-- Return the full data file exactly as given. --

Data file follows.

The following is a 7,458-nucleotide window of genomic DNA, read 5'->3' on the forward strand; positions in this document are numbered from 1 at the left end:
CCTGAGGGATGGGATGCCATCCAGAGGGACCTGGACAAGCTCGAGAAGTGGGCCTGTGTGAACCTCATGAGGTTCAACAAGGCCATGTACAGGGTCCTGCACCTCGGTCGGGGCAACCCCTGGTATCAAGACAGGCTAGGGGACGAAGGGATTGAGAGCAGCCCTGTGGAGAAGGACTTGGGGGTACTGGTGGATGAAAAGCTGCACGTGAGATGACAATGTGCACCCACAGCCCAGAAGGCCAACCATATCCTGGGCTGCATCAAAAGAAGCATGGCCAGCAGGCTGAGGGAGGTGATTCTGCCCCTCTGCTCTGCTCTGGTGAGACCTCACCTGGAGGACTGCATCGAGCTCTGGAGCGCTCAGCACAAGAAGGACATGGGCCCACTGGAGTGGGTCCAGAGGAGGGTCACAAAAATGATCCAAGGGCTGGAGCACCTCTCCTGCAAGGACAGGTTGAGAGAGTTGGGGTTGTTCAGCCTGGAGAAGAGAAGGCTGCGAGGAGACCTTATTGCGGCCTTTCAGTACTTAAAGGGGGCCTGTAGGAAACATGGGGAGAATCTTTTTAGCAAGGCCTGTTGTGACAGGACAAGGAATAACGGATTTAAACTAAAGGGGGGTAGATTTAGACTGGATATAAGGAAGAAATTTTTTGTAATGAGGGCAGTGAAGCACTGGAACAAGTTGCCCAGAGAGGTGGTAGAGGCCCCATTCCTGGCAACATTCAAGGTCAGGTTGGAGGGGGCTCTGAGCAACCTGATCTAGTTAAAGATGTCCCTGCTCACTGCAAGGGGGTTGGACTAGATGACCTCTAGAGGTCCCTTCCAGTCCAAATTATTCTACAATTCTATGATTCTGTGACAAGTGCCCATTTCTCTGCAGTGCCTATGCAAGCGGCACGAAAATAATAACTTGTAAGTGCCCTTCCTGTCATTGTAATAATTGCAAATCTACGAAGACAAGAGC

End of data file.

The following is a 7,458-nucleotide window of genomic DNA, read 5'->3' on the forward strand; positions in this document are numbered from 1 at the left end:
CCTGAGGGATGGGATGCCATCCAGAGGGACCTGGACAAGCTCGAGAAGTGGGCCTGTGTGAACCTCATGAGGTTCAACAAGGCCATGTACAGGGTCCTGCACCTCGGTCGGGGCAACCCCTGGTATCAAGACAGGCTAGGGGACGAAGGGATTGAGAGCAGCCCTGTGGAGAAGGACTTGGGGGTACTGGTGGATGAAAAGCTGCACGTGAGATGACAATGTGCACCCACAGCCCAGAAGGCCAACCATATCCTGGGCTGCATCAAAAGAAGCATGGCCAGCAGGCTGAGGGAGGTGATTCTGCCCCTCTGCTCTGCTCTGGTGAGACCTCACCTGGAGGACTGCATCGAGCTCTGGAGCGCTCAGCACAAGAAGGACATGGGCCCACTGGAGTGGGTCCAGAGGAGGGTCACAAAAATGATCCAAGGGCTGGAGCACCTCTCCTGCAAGGACAGGTTGAGAGAGTTGGGGTTGTTCAGCCTGGAGAAGAGAAGGCTGCGAGGAGACCTTATTGCGGCCTTTCAGTACTTAAAGGGGGCCTGTAGGAAACATGGGGAGAATCTTTTTAGCAAGGCCTGTTGTGACAGGACAAGGAATAACGGATTTAAACTAAAGGGGGGTAGATTTAGACTGGATATAAGGAAGAAATTTTTTGTAATGAGGGCAGTGAAGCACTGGAACAAGTTGCCCAGAGAGGTGGTAGAGGCCCCATTCCTGGCAACATTCAAGGTCAGGTTGGAGGGGGCTCTGAGCAACCTGATCTAGTTAAAGATGTCCCTGCTCACTGCAAGGGGGTTGGACTAGATGACCTCTAGAGGTCCCTTCCAGTCCAAATTATTCTACAATTCTATGATTCTGTGACAAGTGCCCATTTCTCTGCAGTGCCTATGCAAGCGGCACGAAAATAATAACTTGTAAGTGCCCTTCCTGTCATTGTAATAATTGCAAATCTACGAAGACAAGAGC